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IN MEMORIAM: Osvaldo Canziani. "We have to start looking at nature as a subject of law"

IN MEMORIAM: Osvaldo Canziani.

By Lorena Oliva

In his memory, we share the interview published by Dairio La Nación, in December 2014, after the Lima Summit.

Meteorologist and renowned environmentalist, qualifies as "failure" to the Lima Summit and warns that, more than climate change, today there is a "global environmental change"

Osvaldo Canziani is categorical when it comes to qualifying the last World Summit on Climate Change -the number 20-, held earlier this month in the capital of Peru: "It was a failure," says the specialist. And he adds that, unless all countries take concrete measures to mitigate global warming, there will be no global agreement that achieves it.

This doctor in meteorology and professor in physics knows what he is talking about. He was co-chair of Working Group II, which focused on Vulnerability, Impacts and Adaptation to Climate Change of the Intergovernmental Panel on Climate Change (IPCC), a body that received the Nobel Prize in 2007. Throughout his long career - he is 92 years old -, Canziani also carried out numerous technical assistance tasks, both locally and internationally, chaired organizations, wrote numerous research articles and even made time for teaching, work that continues today.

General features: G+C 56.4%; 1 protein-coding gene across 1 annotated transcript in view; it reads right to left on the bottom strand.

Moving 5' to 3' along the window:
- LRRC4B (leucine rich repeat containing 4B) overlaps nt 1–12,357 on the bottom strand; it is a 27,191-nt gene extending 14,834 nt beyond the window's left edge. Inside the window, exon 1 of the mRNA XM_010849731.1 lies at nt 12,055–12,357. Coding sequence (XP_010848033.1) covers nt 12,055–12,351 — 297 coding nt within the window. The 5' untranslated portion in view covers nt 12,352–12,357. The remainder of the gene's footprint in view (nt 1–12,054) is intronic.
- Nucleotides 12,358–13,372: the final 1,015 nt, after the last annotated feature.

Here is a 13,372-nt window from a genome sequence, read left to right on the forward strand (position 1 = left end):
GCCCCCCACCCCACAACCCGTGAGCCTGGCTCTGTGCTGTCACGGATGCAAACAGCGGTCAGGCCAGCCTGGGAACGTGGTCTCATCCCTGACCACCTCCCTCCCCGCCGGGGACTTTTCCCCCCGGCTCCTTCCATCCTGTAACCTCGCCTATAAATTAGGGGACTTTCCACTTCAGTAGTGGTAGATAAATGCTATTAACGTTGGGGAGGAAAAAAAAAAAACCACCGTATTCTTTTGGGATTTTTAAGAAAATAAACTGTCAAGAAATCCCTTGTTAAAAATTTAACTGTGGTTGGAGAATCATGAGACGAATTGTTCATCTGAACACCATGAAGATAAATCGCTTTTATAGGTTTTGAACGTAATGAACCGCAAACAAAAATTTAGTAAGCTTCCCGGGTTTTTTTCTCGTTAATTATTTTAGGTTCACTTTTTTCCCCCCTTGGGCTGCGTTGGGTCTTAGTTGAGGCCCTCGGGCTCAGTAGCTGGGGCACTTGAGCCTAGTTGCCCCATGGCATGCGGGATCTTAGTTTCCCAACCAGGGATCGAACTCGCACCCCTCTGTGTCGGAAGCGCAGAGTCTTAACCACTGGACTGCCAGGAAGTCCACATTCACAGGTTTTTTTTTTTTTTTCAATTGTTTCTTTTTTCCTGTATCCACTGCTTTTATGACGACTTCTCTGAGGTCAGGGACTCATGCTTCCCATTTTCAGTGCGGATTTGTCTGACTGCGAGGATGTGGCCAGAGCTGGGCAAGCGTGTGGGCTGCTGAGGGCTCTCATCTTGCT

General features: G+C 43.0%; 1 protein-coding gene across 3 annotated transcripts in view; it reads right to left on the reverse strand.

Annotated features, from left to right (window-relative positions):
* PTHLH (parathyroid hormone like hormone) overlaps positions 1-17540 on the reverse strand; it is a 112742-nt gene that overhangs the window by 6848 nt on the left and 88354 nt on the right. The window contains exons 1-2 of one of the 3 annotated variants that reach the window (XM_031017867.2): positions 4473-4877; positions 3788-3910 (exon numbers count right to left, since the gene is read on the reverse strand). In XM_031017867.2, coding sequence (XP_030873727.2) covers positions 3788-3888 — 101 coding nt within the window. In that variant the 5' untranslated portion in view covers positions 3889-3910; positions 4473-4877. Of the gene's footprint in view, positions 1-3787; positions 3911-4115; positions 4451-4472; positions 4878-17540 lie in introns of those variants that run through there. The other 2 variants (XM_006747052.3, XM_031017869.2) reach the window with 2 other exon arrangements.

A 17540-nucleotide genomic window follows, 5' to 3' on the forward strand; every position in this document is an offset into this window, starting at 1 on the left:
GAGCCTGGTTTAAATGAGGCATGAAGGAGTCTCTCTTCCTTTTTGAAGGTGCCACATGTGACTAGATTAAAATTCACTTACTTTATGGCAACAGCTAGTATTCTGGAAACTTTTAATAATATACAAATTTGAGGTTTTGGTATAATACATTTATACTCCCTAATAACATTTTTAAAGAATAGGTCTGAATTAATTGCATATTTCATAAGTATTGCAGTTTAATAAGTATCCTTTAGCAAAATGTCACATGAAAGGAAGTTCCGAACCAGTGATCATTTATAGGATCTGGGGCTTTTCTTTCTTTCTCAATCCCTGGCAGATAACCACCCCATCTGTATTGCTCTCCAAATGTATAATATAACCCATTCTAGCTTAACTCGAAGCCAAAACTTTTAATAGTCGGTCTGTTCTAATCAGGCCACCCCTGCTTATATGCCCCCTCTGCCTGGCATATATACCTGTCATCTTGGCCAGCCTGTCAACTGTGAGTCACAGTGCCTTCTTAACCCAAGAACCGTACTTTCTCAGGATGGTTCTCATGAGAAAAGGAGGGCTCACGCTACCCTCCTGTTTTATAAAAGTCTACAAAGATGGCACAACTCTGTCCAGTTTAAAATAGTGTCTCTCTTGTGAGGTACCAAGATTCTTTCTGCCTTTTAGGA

However, when it comes to pointing out the only possible way for human beings not to end up in their own self-destruction, Canziani does not talk about meteorological engineering or get caught up in technicalities of any kind. Instead, choose simple but powerful words, such as ethics, social responsibility, solidarity, adaptation, austerity, and resilience. And it urges to take concrete measures to reverse global warming, which, as it progresses, makes the environment around us more unproductive.